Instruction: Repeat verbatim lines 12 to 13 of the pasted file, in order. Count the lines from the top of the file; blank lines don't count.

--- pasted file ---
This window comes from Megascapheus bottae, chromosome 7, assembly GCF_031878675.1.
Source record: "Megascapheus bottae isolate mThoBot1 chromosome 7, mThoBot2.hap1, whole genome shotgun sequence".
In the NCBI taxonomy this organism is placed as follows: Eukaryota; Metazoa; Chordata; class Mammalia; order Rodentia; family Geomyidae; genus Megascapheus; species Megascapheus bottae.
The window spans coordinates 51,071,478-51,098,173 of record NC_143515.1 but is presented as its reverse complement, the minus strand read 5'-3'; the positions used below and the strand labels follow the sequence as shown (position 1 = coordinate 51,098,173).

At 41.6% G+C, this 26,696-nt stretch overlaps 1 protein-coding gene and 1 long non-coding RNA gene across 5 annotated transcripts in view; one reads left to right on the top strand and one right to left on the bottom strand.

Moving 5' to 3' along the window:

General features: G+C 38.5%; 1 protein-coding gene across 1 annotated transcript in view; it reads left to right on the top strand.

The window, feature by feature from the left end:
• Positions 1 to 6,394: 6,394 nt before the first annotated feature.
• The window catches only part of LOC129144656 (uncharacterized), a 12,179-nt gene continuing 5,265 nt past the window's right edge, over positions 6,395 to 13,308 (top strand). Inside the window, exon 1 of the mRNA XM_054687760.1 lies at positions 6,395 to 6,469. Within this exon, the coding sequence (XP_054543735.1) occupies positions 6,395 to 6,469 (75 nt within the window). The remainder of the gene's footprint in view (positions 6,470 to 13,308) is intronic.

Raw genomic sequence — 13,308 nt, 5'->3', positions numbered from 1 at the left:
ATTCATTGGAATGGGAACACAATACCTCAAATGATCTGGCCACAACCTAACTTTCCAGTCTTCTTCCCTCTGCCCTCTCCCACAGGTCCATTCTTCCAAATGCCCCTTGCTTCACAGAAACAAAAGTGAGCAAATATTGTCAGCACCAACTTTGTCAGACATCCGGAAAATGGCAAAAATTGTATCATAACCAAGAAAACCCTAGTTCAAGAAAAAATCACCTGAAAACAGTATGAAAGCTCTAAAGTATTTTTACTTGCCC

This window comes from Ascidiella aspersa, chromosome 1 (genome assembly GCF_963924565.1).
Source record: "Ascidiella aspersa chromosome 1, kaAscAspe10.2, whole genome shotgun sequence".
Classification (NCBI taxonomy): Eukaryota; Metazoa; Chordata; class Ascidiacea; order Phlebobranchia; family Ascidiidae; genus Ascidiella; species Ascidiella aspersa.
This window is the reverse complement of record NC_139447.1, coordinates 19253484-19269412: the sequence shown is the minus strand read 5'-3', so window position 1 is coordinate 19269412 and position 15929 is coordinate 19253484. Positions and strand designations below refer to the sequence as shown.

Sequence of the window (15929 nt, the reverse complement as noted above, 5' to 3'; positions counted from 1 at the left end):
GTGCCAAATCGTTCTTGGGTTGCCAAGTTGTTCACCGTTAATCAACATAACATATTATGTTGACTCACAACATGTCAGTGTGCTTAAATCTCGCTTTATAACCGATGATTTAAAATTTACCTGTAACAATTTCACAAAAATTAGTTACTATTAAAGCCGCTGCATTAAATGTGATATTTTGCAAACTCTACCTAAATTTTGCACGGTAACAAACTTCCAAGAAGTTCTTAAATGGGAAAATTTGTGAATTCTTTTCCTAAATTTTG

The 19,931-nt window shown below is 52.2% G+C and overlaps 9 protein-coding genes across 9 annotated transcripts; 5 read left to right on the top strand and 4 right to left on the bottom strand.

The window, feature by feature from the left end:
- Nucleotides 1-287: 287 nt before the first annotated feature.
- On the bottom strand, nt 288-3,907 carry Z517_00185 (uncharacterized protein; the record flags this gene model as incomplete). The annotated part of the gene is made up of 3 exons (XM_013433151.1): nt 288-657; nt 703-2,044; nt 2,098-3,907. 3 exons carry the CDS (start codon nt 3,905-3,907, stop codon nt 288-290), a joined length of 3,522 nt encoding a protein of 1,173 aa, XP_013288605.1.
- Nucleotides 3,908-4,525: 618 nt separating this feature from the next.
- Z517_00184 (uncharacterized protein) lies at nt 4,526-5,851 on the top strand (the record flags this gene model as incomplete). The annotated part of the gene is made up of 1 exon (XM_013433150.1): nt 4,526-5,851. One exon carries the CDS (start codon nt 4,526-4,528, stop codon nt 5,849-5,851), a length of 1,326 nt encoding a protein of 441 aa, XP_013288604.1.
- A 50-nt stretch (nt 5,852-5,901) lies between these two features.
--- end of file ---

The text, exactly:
ATTCATTGGAATGGGAACACAATACCTCAAATGATCTGGCCACAACCTAACTTTCCAGTCTTCTTCCCTCTGCCCTCTCCCACAGGTCCATTCTTCCAAATGCCCCTTGCTTCACAGAAACAAAAGTGAGCAAATATTGTCAGCACCAACTTTGTCAGACATCCGGAAAATGGCAAAAATTGTATCATAACCAAGAAAACCCTAGTTCAAGAAAAAATCACCTGAAAACAGTATGAAAGCTCTAAAGTATTTTTACTTGCCC

This window comes from Ascidiella aspersa, chromosome 1 (genome assembly GCF_963924565.1).